Smoggy China To Seek More Solar Power

Forget about climate change, a threat apparently too abstract for the world to take seriously despite all the scientific evidence backing it up. In China, good old-fashioned air pollution – eye-burning, throat-searing, asthma-inducing smog – is inspiring an invigorated commitment to solar power.

The country has been ratcheting up its solar installation goal with regularity in the past couple years, but the latest boost is quite extraordinary – from 21 gigawatts by 2015, to 35 GW.

This graphic from a May 2012 European Photovoltaic Industry Association report shows China's old 2015 solar target of 5 GW with the blue dot. The new goal of 35 GW outstrips even the most optimistic forecasts from less than a year ago. (image via EPIA)

This graphic from a May 2012 European Photovoltaic Industry Association report shows China’s old 2015 solar target of 5 GW with the blue dot. The new goal of 35 GW outstrips even the most optimistic forecasts from less than a year ago. (image via EPIA)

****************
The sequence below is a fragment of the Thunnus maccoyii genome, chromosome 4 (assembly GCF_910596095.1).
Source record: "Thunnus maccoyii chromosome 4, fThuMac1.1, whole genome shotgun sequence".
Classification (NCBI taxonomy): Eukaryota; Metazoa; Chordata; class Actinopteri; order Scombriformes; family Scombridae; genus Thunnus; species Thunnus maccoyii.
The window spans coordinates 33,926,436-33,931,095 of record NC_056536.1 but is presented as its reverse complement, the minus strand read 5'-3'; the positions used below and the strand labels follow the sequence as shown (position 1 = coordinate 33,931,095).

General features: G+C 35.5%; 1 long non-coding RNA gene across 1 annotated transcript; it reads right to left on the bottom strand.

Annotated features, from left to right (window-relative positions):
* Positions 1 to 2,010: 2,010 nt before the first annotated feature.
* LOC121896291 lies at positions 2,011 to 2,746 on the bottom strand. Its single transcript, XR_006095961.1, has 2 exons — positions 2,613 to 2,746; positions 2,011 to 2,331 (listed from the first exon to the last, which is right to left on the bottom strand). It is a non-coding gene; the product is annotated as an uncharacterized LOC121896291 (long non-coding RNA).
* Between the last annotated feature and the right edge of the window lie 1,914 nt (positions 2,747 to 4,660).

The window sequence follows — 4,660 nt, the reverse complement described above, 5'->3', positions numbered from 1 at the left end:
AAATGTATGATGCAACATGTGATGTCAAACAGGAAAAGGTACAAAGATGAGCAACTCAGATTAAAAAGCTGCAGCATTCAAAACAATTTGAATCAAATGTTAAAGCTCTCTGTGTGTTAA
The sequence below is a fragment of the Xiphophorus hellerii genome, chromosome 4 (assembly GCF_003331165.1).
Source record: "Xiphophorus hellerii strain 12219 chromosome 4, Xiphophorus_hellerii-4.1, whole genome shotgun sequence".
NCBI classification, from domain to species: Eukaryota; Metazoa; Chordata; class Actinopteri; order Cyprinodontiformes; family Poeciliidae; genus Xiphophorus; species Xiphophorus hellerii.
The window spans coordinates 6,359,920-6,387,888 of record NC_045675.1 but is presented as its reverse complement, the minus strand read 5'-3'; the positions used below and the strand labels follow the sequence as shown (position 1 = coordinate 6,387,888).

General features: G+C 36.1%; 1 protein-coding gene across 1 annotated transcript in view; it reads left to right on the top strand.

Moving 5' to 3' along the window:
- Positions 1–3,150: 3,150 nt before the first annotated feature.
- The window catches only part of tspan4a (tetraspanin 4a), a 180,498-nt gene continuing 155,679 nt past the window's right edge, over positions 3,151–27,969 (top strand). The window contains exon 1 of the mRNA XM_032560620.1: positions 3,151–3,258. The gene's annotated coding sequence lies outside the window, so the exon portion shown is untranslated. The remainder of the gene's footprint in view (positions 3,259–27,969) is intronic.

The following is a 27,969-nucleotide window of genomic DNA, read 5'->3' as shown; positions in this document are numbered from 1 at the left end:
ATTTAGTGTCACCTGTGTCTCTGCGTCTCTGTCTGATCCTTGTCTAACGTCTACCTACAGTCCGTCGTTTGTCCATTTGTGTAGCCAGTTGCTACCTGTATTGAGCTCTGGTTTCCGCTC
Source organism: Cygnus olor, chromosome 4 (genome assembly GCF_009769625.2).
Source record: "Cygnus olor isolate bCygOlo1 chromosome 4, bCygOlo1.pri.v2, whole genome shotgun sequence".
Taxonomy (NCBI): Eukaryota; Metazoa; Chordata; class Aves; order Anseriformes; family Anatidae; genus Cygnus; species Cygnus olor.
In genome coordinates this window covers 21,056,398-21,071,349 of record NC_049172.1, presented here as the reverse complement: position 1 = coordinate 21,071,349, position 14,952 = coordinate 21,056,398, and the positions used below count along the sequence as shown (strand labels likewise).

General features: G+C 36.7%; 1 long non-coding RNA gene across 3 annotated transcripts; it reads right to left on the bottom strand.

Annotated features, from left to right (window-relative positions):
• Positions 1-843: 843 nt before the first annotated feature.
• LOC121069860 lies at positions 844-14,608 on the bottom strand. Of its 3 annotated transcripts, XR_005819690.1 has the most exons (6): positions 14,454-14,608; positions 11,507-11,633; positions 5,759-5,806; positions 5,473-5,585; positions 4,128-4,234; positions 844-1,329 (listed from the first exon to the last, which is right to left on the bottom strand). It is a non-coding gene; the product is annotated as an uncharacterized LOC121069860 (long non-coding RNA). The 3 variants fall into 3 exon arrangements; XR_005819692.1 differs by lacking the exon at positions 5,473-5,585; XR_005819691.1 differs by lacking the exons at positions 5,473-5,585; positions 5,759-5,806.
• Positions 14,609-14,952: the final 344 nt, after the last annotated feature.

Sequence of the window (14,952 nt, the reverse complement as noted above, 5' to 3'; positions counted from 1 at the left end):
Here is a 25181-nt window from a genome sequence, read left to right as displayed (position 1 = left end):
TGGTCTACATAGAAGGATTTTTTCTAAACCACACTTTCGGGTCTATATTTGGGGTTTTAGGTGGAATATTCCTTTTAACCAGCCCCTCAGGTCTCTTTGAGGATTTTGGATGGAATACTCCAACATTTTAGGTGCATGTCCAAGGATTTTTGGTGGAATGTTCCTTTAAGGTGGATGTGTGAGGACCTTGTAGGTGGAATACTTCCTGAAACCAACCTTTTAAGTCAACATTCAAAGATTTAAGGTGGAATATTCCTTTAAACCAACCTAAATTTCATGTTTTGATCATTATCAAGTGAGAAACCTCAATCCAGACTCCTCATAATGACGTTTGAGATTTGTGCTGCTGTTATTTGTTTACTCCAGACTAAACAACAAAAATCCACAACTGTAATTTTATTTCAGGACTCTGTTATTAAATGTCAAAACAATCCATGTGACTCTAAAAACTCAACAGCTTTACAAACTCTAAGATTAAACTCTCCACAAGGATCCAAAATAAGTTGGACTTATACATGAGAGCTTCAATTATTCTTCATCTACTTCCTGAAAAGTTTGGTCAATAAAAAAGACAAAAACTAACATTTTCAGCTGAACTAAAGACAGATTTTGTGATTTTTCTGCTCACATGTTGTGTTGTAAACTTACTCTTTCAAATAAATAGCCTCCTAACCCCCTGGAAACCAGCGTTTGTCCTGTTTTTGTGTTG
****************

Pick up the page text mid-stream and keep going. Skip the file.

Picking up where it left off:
“We’ve got more pressure to save energy and reduce emissions as smog worsens due to pollution,” Shi Dinghuan, counselor of China’s State Council and president of Chinese Renewable Energy Society, told Bloomberg.

The new target is an update on the country’s 12th Five-Year Plan, which runs 2011 through 2015. When that plan was originally put out, the solar goal was 5 GW (a figure that was surpassed in 2012 alone). Then it was kicked up to 10 GW before the end of 2011. Then to 15 GW. Then once more up to 21 GW.

Even with the 67 percent leap to 35 GW, this might not be the last upward adjustment of the 2015 target: In December, China Daily reported that leaders were considering shooting for 40 GW. Maybe that will be next week’s announcement.

These lofty goals are inspired in part by the need to feed the Chinese growth engine with some new energy that doesn’t pollute, no doubt. Remember, the country is also adding extraordinary amounts of coal-fired generation, as well. But perhaps just as importantly, China’s leadership is looking to aid its solar manufacturing industry; tariffs and declining global growth have left that sector in deep distress. Given that, it will be interesting to see if companies from outside China will be able to make inroads into a market that, whatever number is ultimately achieved, will surely represent a hefty portion of global demand.

Sports columnist, newspaper desk guy, website managing editor, wine-industry PR specialist, freelance writer—Pete Danko’s career in media has covered a lot of terrain. The constant along the way has been a fierce dedication to knowing the story and getting it right. Danko's work has appeared in Wired, The New York Times, San Francisco Chronicle and elsewhere.